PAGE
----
Today’s Yarn Love Challenge prompt is “Currently Making.”  If you haven’t read my previous posts, this is the third in the series.  If you’d like to start from the beginning, here’s the link to day 1.  At the end of each post there’s a link to the next post in the series.  If you’ve read the earlier posts, but missed yesterday’s, click here to catch up!

I’ve mostly been making brains.  Perhaps you’ve heard about the March for Science scheduled for April 22?  The date was set in early February, not long after the Women’s March.  Crafters excited about the impact of the pussy hats immediately started discussing options for hats for the March for Science.  Many scientists and science lovers expressed an interest in Brain Hats.

Photo by pattern designer Alana Noritake

As even a non-knitter can probably tell, this hat is far more complicated than the brain hats.  In the March for Science Ravelry group and Brain Hats Facebook group, there’s much discussion regarding better ways to make these hats, so sufficient numbers can be made before the march.  The project breaks down into three primary tasks: (1) Creation of the skull cap, which is a straight forward and fast knit; (2) Creation of the i-cord, which isn’t difficult but is tedious and time-consuming; (3) Attaching the i-cord to the skull cap.  Since I’m lucky to have a number of local fiber friends, I e-mailed them all and asked if anyone was interested in working on this project together.

My friend Katie has knit caps.  As of last week, she’d finished 13 of them.  I’m sure she’s finished a few more since last week!  I am working on the i-cord for the brains.  To make this process easier, I procured an Embellish Knit i-cord maker (Amazon Affiliate Link).  It’s tough to find them now, even through Amazon, because they either have been or are being discontinued by the manufacturer.  I managed to scoop up three of them on clearance at my local Jo-anns.  I wind the yarn I’m working with onto a ball winder and leave it there while I crank the i-cord.

Keeping the working yarn cake on the ball winder helps in two ways.  First, the ball of yarn doesn’t hop around all over the floor while I’m working.  Second, the working yarn feeding into the Embellish Knit doesn’t get tangled with the finished i-cord coming out of the bottom of the machine.  The i-cord doesn’t just move straight down as you crank.  It tends to whip around in a circle and quickly become tangled with the working yarn unless you keep the two ends far apart.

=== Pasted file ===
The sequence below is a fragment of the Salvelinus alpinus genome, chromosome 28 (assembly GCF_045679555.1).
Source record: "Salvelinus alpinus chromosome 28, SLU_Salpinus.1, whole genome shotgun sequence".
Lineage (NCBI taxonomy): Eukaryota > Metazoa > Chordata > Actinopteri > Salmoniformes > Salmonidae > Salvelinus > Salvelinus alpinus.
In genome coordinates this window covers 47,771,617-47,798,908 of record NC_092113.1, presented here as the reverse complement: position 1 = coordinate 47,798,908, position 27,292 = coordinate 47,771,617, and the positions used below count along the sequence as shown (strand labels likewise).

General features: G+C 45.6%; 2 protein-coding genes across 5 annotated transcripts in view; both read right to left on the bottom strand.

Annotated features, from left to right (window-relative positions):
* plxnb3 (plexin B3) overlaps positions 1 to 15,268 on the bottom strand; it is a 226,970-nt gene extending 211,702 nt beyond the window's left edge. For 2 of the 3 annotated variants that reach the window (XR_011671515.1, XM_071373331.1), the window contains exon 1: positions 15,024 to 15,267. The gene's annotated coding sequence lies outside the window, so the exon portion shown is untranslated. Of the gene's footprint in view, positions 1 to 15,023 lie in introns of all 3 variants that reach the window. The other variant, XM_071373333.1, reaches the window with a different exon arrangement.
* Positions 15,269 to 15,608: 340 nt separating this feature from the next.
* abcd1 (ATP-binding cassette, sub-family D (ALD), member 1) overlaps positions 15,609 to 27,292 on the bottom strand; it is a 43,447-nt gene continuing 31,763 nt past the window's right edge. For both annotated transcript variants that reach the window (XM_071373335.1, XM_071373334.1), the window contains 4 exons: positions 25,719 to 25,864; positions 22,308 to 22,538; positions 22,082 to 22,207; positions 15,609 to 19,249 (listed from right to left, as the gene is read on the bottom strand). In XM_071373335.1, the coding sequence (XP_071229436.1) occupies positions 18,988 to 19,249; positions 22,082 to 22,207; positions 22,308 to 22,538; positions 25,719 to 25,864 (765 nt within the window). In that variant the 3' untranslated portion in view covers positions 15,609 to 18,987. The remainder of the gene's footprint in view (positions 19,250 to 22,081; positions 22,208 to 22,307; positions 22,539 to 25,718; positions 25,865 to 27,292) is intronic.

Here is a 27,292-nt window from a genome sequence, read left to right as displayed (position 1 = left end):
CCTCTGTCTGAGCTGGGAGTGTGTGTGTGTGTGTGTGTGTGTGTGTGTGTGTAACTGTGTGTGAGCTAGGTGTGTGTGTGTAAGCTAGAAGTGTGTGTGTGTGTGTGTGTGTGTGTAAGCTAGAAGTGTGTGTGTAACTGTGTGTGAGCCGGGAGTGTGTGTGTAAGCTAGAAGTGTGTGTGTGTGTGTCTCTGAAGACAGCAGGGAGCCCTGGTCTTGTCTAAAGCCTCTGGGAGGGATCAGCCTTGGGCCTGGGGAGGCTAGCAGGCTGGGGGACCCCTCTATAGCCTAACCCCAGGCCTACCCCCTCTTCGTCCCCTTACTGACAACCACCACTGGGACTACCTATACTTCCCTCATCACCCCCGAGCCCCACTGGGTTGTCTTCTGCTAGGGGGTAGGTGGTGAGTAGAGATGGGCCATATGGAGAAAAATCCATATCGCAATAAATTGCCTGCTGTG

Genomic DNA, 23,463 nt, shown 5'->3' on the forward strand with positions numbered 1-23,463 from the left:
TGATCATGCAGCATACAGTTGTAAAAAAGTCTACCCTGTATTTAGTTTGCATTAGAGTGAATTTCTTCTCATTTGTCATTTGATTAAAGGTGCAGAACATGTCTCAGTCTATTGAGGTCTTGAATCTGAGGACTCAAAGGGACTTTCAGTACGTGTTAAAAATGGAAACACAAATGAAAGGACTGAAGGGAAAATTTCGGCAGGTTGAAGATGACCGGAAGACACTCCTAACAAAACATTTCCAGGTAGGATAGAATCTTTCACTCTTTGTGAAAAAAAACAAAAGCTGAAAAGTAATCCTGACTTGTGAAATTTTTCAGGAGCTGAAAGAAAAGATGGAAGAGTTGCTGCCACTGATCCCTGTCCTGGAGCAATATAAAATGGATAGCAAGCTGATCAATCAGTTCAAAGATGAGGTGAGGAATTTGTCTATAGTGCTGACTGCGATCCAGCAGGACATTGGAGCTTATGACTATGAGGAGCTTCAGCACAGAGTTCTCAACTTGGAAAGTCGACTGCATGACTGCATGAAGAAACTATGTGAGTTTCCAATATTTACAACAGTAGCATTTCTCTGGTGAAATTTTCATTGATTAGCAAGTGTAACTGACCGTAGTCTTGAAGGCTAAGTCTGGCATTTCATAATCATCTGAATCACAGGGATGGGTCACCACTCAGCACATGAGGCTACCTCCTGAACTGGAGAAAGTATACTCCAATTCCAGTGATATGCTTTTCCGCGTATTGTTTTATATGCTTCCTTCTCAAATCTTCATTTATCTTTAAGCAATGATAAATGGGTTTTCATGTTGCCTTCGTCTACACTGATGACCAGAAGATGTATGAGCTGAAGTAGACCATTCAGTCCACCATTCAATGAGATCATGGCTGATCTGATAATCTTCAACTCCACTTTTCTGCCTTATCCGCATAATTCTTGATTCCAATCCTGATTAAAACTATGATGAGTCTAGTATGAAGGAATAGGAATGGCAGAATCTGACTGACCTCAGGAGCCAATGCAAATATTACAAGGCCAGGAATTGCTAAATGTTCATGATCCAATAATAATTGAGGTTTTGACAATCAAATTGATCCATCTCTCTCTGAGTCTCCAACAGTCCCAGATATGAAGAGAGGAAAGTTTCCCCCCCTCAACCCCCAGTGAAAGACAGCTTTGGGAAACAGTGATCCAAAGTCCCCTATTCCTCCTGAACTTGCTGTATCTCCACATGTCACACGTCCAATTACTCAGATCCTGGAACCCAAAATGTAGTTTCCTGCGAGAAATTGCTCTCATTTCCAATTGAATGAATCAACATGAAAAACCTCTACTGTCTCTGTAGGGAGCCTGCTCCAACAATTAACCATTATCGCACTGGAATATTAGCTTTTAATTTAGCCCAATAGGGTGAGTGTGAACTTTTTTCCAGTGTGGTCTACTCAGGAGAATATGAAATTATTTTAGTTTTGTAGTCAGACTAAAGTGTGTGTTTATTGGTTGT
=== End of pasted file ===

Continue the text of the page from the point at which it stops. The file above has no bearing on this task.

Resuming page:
The yarn in the picture above is Vanna’s Choice.  The Embellish Knit instructions say that you cannot use anything thicker than fingering weight in the machine.  However, after much experimentation, I found that I could use worsted weight yarns as long as they are smooth, slippery yarns.  I have to pay attention when setting up the machine and I have to move the weight up to the base of the machine after I’ve cranked about six inches of i-cord.  I also can’t crank as quickly as I would if I was using a thinner yarn.  However, it is quick enough.  Using this set up of Embellish Knit plus ball winder, I am able to crank through an entire skein of Vanna’s Choice in 45 – 60 minutes.  Each skein is probably enough brains for one hat.

A bowl of brains. The pink yarn is the practice yarn that came with the machine. The turquoise and the yellowish-green are Vanna’s Choice. The darker green is Cascade 220. The pink / gray variegated under the Cascade 220 is Debbie Bliss Sock yarn. The blue-gray variegated and the blue-variegated towards the back are a worsted weight felted singles yarn, no longer labeled with a brand name. It’s some of the first yarn I purchased back in 2006 when I started knitting again. I ordered it from Uruguay, from a place that appears to no longer be in business.

Sometime soon, we have to start attaching brains to hats.  In order to make that process easier, I purchased a styrofoam head meant for displaying wigs.

Since attaching the brains will take both hands and since it is better for the hat to be slightly stretched, I needed a way to holding the hat still and stretched while I am working.  In the previously mentioned Ravelry and Facebook groups, people have mentioned several options for stretching the hats, but many of the other methods (e.g. a balloon) still required you to hold the stretcher while simultaneously applying the brains.  Even some using the styrofoam heads found it challenging to keep the head still while working.  They make clamps designed specifically for holding these heads firmly on a surface, so I purchased one of those a the same time I bought the head.